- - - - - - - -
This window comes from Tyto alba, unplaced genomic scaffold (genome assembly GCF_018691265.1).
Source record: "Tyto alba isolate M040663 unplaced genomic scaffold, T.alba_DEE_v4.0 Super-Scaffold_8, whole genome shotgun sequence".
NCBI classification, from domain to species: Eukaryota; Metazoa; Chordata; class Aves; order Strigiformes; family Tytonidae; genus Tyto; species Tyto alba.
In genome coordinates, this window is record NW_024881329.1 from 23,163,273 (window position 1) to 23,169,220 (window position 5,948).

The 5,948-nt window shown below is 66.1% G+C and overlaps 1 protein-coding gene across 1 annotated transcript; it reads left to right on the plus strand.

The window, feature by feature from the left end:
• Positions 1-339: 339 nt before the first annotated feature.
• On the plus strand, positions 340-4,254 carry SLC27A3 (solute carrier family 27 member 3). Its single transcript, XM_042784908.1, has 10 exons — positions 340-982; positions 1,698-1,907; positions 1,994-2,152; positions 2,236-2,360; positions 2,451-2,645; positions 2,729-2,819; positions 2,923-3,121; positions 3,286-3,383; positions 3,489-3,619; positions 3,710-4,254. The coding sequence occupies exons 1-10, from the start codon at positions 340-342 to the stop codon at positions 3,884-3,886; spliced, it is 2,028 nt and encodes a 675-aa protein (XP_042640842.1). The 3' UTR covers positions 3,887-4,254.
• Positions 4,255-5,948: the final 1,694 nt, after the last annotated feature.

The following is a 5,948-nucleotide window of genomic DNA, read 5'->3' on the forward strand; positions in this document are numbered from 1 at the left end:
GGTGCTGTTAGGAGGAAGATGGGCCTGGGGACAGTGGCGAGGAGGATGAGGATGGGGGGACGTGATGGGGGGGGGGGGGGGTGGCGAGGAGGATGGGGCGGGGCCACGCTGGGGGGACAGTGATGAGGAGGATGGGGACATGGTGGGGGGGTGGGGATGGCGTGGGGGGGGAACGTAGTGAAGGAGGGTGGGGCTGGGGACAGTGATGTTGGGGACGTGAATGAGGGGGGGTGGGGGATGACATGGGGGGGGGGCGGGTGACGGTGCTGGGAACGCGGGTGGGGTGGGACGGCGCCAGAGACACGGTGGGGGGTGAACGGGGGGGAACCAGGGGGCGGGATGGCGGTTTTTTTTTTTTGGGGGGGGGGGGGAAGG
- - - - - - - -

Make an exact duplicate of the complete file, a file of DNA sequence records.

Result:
This window comes from Tyto alba, unplaced genomic scaffold (genome assembly GCF_018691265.1).
Source record: "Tyto alba isolate M040663 unplaced genomic scaffold, T.alba_DEE_v4.0 Super-Scaffold_8, whole genome shotgun sequence".
NCBI classification, from domain to species: Eukaryota; Metazoa; Chordata; class Aves; order Strigiformes; family Tytonidae; genus Tyto; species Tyto alba.
In genome coordinates, this window is record NW_024881329.1 from 23,163,273 (window position 1) to 23,169,220 (window position 5,948).

The 5,948-nt window shown below is 66.1% G+C and overlaps 1 protein-coding gene across 1 annotated transcript; it reads left to right on the plus strand.

The window, feature by feature from the left end:
• Positions 1-339: 339 nt before the first annotated feature.
• On the plus strand, positions 340-4,254 carry SLC27A3 (solute carrier family 27 member 3). Its single transcript, XM_042784908.1, has 10 exons — positions 340-982; positions 1,698-1,907; positions 1,994-2,152; positions 2,236-2,360; positions 2,451-2,645; positions 2,729-2,819; positions 2,923-3,121; positions 3,286-3,383; positions 3,489-3,619; positions 3,710-4,254. The coding sequence occupies exons 1-10, from the start codon at positions 340-342 to the stop codon at positions 3,884-3,886; spliced, it is 2,028 nt and encodes a 675-aa protein (XP_042640842.1). The 3' UTR covers positions 3,887-4,254.
• Positions 4,255-5,948: the final 1,694 nt, after the last annotated feature.

The following is a 5,948-nucleotide window of genomic DNA, read 5'->3' on the forward strand; positions in this document are numbered from 1 at the left end:
GGTGCTGTTAGGAGGAAGATGGGCCTGGGGACAGTGGCGAGGAGGATGAGGATGGGGGGACGTGATGGGGGGGGGGGGGGGTGGCGAGGAGGATGGGGCGGGGCCACGCTGGGGGGACAGTGATGAGGAGGATGGGGACATGGTGGGGGGGTGGGGATGGCGTGGGGGGGGAACGTAGTGAAGGAGGGTGGGGCTGGGGACAGTGATGTTGGGGACGTGAATGAGGGGGGGTGGGGGATGACATGGGGGGGGGGCGGGTGACGGTGCTGGGAACGCGGGTGGGGTGGGACGGCGCCAGAGACACGGTGGGGGGTGAACGGGGGGGAACCAGGGGGCGGGATGGCGGTTTTTTTTTTTTGGGGGGGGGGGGGAAGG